Baby P – any lessons for social housing?

December 19, 2010

Back in October all the serious case reviews for the Baby P case were published – you can get copies of everything from the article here.

Somewhat belatedly, I thought I’d blog a few thoughts.

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Pickles and Chapps get a Christmas roasting

December 18, 2010

A senior Lib Dem has got himself in the media today lambasting Pickles and Chapps.

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Confessions of a dodgy sub-tenant

December 16, 2010

Back in the 1990s I rented a council flat in Hackney from the legit tenant. He’d moved in with his girlfriend in south London but wanted to hang on to the flat. Somewhat ironic as I was working as a housing officer at the time.


Uninspired by the Localism bill

December 14, 2010

Nearly Legal gives a good run down of the housing part of the localism bill here.

Personally the whole bill looks like a cheesy sleight-of-hand attempt to distract from the real issue: cuts all round for public services, particularly local councils.

It’s a real cheek to have the housing stuff published in a bill before the end of the current consultation period.

And I still don’t get the point of the whole flexible tenancy rubbish.

Leeds council enters shared ownership market

December 12, 2010

Here’s a wierd twist: Leeds council has bought ten houses to rent out in their own version of shared ownership.

Local people who can’t afford to buy at the moment rent the houses at a below market rent. They then either buy out in one go or buy shares similar to an RSL shared ownership scheme.

More info here: Council puts forward rent to mortgage plan.

RSLs have had their fingers burnt of late with shared ownership so it’s something of a surprise to see a council giving it a go. Are property prices in Leeds low enough to minimise the risk to the landlord? But if so why the need for a shared ownership model at all?

I must admit I’m a bit baffled. Still, if it doesn’t work out for the new residents they can always take advantage of the Government’s Mortgage to Rent scheme.

Legal aid – proposed cuts

December 11, 2010

I missed this when it came out last month, so sorry for the slightly old news. A friend who used to work in an advice centre has drawn it to my attention.

Back in November the Government launched a consultation document Proposals for the Reform of Legal Aid in England and Wales.

They are proposing to abolish legal aid for welfare benefits appeals and housing advice amongst others. My initial reaction was “so what?” After all, how many people actually get to the point of formal legal action against their landlord or the social? Not many, so few people will be affected.

What I was missing is the Citizens Advice Bureau and pretty much every other friendly local advice centre are funded by legal aid contracts for just this work. The CAB will be reduced to a rump service staffed by volunteers and local advice services will probably close.

Now that sucks. Part of the role of housing support work is getting people to engage with advice services in the community, so they can resolve their problems independently of a support service. And I know of local advice agencies who’ve very much been apart of their community for decades.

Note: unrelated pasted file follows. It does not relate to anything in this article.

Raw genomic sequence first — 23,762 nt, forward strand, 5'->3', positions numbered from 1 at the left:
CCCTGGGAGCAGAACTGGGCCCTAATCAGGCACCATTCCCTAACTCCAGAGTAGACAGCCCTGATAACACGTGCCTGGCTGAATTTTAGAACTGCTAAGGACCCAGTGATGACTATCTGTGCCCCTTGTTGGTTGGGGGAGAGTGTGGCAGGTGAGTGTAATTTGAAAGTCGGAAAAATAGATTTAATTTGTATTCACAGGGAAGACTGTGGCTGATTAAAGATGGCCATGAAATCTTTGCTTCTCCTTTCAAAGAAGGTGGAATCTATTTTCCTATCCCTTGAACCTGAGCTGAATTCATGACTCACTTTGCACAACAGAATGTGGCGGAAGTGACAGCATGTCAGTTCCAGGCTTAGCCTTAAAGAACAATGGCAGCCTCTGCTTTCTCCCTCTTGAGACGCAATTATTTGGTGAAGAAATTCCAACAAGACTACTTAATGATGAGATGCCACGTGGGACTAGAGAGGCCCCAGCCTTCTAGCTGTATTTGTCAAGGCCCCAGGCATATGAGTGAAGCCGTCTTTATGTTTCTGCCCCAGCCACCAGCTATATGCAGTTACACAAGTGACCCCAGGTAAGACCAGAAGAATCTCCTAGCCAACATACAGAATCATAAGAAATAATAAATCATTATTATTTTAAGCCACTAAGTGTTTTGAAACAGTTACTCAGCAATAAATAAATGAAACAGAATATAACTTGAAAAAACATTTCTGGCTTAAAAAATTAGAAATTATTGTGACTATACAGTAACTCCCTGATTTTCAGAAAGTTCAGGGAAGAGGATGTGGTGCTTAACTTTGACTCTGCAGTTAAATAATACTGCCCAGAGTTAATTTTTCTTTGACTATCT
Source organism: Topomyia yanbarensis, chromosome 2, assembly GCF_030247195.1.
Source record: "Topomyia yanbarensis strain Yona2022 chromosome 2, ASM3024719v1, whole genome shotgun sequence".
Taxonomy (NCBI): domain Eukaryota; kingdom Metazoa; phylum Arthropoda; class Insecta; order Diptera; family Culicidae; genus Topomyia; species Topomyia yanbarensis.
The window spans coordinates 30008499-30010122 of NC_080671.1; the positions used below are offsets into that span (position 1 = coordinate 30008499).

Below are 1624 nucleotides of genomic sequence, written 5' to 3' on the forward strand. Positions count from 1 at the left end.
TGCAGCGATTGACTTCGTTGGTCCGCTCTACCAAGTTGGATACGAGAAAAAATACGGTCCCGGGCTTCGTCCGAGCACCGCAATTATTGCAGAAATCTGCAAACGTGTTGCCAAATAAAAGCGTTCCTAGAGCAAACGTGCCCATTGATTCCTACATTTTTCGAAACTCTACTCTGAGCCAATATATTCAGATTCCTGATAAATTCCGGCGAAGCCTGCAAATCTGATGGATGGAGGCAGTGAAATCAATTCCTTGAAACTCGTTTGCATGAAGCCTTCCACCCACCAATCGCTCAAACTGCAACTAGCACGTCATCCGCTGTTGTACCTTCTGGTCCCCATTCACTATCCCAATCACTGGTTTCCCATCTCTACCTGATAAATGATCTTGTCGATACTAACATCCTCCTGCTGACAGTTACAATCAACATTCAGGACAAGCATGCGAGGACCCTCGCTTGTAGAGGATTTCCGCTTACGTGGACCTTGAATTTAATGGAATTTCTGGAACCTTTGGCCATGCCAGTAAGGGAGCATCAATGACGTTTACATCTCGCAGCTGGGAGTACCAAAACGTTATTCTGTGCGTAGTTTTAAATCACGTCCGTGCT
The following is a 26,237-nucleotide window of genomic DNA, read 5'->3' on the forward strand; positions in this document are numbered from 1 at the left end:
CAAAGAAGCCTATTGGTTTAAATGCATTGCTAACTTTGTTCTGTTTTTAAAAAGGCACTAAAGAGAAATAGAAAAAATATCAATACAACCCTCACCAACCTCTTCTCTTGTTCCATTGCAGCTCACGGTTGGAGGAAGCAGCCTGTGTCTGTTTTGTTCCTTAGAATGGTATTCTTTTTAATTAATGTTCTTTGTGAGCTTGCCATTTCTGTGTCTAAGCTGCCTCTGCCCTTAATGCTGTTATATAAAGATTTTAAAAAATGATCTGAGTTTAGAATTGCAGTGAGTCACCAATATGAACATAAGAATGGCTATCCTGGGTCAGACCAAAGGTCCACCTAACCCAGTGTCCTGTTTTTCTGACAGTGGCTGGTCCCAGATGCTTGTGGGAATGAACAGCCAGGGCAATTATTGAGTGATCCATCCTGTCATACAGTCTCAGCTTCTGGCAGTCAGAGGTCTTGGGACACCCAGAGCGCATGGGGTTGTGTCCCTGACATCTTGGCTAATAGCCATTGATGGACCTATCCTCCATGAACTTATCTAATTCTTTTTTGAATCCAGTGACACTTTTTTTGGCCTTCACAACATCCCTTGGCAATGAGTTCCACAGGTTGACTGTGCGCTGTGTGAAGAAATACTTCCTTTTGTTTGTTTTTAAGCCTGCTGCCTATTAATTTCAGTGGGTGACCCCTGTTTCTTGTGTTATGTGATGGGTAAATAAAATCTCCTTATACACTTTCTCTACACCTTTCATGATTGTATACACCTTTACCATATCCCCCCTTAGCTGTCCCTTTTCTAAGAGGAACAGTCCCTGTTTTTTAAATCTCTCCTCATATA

Maybe local councils will replace the missing legal aid funding but somehow I doubt it, given their financial constraints. Whatever way you look at it the poorest are going to take a hammering.

How to regulate Housing Associations

December 10, 2010

Housing Associations (HAs) and other similar organisations are currently regulated by the Homes and Communities Agency (HCA), the Audit Commission and the Tenant Services Agency (TSA).

The TSA regulates housing management. It’s a new organisation, hasn’t really worked and is being abolished. Essentially, it was toothless so HAs didn’t give two hoots what it said about them.

The Audit Commission regulates overall performance (finances, repairs, rent collection, etc). They were surprisingly rubbish at it – everyone reading the first edition of the Key Line Of Enquiry documents thought “flip me – they don’t have a clue!”. And like the TSA, they’re being abolished.

The HCA isn’t being abolished, but its role is being reduced to doling out development funding. From the look of it they won’t be doing much else.

So who is going to regulate Housing Associations? The obvious candidate is local authorities.

Generally local authorities have about 50-60 HAs on their patch. One experienced person could keep an eye on that number, particularly as many will be Supported Housing and can mostly be left to the Supporting People team or social services contract managers. A local authority will want to ensure HAs are providing a decent service, after all they’re going to be housing people in their stock and dealing with tenancy failures. And importantly, local authorities have some real teeth: they say who gets to be a development partner, pay out various grants and control allocations.

There’s even a bit of legislation requiring HAs to co-operate with a local authority, although I can never remember which act it’s in (1980, 1985 or 1988 I think, one of them).

And hey, it even fits with the Government’s localisation agenda – shift HA regulation from central to local government. Somehow I can’t see it happening but to me it’s a no-brainer.

Article written on 8 December but accidentally saved as a draft rather than posted.